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Monday, February 20, 2012

Could This Be The End Of The Peak Oil Debate? asks Novelist

Could This Be The End Of The Peak Oil Debate? | EconMatters
  "First they ignore you. Then they laugh at you. Then they attack you. Then you win." - Gandhi

Could This Be The End Of The Peak Oil Debate?
By Kurt Cobb

Protestations in the mainstream media that we need not worry about a peak in the rate of world oil production anytime soon are suddenly coming fast and furious. 

Nature, a respected scientific journal, has the reactionary forces in full attack mode.

An op-ed in The National, an English-language publication in Abu Dhabi, set the bar very low when it comes to facts and logic.  

Bloomberg Businessweek emitted a piece entitled "Everything You Know About Peak Oil Is Wrong" on the same day the Nature piece appeared--almost as if the writer knew it was coming.
 The Bloombergpiece trots out mostly tired, irrelevant arguments and a few that are relevant but factually wrong. Gail Tverberg does a good job of critiquing this very sloppy piece. 
Chris Nelder at Smartplanet takes on the Bloomberg piece as well as a number of poorly argued responses to the Nature article.

But the latest counterattack actually began last fall with Daniel Yergin, the smooth-talking and smooth-writing oil optimist that peak oil activists love to hate.  
Yergin felt compelled to push back in The Wall Street Journal at peak oil ideas in the course of promoting his new book.

"There is no such thing as bad publicity." This corresponds perfectly with Gandhi's phase three of a struggle. The opposition is now forced by obvious circumstances--i.e., no increase in oil supplies despite years of record prices--to explain away something that peak oil theory explains perfectly.

... the former president of Shell Oil, John Hofmeister, agreed to a debate last week with one of the foremost scientific voices in the peak oil camp.

 ... Hofmeister chosing to give his imprimatur to the notion that peak oil needs to be debated speaks volumes.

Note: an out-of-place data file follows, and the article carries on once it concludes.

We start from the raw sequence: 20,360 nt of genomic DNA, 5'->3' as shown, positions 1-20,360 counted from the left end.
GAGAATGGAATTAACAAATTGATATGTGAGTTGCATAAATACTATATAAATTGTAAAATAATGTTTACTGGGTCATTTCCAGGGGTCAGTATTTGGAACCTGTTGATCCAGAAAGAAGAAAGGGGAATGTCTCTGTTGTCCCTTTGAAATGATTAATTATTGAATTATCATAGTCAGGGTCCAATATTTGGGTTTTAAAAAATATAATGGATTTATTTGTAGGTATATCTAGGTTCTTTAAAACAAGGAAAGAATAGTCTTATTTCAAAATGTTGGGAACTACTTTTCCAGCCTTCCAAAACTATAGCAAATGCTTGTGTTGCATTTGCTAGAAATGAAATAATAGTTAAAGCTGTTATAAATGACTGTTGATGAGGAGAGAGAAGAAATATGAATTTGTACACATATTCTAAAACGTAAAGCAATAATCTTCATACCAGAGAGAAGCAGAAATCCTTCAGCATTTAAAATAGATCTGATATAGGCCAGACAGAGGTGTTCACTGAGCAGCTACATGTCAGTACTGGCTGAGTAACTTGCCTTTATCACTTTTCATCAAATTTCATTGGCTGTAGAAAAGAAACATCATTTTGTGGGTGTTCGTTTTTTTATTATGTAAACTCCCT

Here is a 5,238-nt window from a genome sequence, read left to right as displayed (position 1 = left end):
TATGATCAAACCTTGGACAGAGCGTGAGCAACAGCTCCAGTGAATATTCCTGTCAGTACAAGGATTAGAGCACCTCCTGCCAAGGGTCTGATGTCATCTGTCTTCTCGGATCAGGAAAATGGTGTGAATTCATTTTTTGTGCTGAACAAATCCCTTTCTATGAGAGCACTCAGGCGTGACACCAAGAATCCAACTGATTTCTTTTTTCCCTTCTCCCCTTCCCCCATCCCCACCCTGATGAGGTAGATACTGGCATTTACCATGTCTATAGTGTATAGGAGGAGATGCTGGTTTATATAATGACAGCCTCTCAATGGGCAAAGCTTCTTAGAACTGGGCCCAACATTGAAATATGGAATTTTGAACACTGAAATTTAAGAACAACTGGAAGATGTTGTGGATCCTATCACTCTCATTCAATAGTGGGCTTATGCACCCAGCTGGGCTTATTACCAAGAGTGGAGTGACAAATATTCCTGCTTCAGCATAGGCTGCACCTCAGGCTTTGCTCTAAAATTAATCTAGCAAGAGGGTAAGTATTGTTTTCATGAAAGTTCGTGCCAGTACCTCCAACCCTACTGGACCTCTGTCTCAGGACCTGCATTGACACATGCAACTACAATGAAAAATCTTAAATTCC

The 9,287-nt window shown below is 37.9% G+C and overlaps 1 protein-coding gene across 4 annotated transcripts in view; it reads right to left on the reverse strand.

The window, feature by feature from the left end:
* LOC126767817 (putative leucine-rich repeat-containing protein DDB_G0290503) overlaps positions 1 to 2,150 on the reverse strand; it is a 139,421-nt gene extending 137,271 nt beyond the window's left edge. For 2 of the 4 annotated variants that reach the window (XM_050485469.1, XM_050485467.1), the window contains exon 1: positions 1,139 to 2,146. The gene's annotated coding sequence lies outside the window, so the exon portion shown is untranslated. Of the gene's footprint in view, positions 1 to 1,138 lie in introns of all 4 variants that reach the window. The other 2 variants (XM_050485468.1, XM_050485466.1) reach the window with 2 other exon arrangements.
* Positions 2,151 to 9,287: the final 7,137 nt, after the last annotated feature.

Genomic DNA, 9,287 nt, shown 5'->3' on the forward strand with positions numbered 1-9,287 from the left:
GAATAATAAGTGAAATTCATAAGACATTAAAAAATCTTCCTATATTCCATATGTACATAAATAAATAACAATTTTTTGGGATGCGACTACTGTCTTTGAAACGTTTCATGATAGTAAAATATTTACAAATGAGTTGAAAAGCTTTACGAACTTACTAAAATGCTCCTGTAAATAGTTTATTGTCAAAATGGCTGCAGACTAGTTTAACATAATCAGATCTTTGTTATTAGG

...investors such as T. Boone Pickens and Richard Rainwater have ideas on peak oil. 

Major banks such as Australia's Macquarie Bank and Germany's Deutsche Bank (PDF) are also embracing the near-term peak thesis. 

And, embarrassing government leaks like this recent one in Australia and this one from the British government last year demonstrate that behind the scenes government planners and politicians are gravely concerned.

... the debate has now been elevated to the national and international stage. And, that means we can look forward to a continuous clash that is increasingly in the public eye.

Now is also the opportune time for a well-financed, coordinated communications strategy that can take advantage of a new media environment more open to the idea of resource constraints.

The opposition has to explain why oil production has been flat since 2005 despite high prices.

...say "Bakken, Brazil, offshore, tar sands, technology" enough times in a row, it will make $100-a-barrel oil go away. 
.......... keep pointing out that the trend remains flat despite all of those things.

The peak oil movement now needs to focus on planting doubt about the official story. And, the best way to do that is continuously to poke holes in the arguments of the optimists, arguments that can be shown to be ridiculous by combining simple logic with the data that is publicly available.
About The Author - Kurt Cobb is the author of Prelude, a peak oil-themed novel, and a columnist for the Paris-based science news site Scitizen. His work has been featured on Energy Bulletin, The Oil Drum, 321energy, Common Dreams, Le Monde Diplomatique, EV World, and many other sites. He maintains a blog called Resource Insights. (EconMatters author archive here.)

The views and opinions expressed herein are the author's own, and do not necessarily reflect those of EconMatters.

Protestations in the mainstream media that we need not worry about a peak in the rate of w

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